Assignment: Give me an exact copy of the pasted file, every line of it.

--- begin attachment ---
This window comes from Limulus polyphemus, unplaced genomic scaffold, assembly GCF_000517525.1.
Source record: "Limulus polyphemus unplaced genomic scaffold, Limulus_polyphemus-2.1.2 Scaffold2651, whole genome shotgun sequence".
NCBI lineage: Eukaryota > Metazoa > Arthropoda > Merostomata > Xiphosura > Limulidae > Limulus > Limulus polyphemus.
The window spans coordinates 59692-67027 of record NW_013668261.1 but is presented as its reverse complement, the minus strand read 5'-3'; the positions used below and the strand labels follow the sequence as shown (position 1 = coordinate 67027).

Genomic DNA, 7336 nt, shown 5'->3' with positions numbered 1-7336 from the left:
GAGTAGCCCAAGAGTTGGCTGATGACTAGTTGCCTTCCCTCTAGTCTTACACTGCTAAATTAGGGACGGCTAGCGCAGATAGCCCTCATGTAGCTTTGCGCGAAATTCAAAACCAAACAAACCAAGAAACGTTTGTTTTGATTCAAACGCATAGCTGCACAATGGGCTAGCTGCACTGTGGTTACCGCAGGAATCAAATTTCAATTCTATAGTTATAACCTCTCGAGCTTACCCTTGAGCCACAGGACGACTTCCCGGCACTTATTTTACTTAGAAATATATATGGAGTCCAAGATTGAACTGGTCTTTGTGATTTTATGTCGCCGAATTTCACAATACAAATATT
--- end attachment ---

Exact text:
This window comes from Limulus polyphemus, unplaced genomic scaffold, assembly GCF_000517525.1.
Source record: "Limulus polyphemus unplaced genomic scaffold, Limulus_polyphemus-2.1.2 Scaffold2651, whole genome shotgun sequence".
NCBI lineage: Eukaryota > Metazoa > Arthropoda > Merostomata > Xiphosura > Limulidae > Limulus > Limulus polyphemus.
The window spans coordinates 59692-67027 of record NW_013668261.1 but is presented as its reverse complement, the minus strand read 5'-3'; the positions used below and the strand labels follow the sequence as shown (position 1 = coordinate 67027).

Genomic DNA, 7336 nt, shown 5'->3' with positions numbered 1-7336 from the left:
GAGTAGCCCAAGAGTTGGCTGATGACTAGTTGCCTTCCCTCTAGTCTTACACTGCTAAATTAGGGACGGCTAGCGCAGATAGCCCTCATGTAGCTTTGCGCGAAATTCAAAACCAAACAAACCAAGAAACGTTTGTTTTGATTCAAACGCATAGCTGCACAATGGGCTAGCTGCACTGTGGTTACCGCAGGAATCAAATTTCAATTCTATAGTTATAACCTCTCGAGCTTACCCTTGAGCCACAGGACGACTTCCCGGCACTTATTTTACTTAGAAATATATATGGAGTCCAAGATTGAACTGGTCTTTGTGATTTTATGTCGCCGAATTTCACAATACAAATATT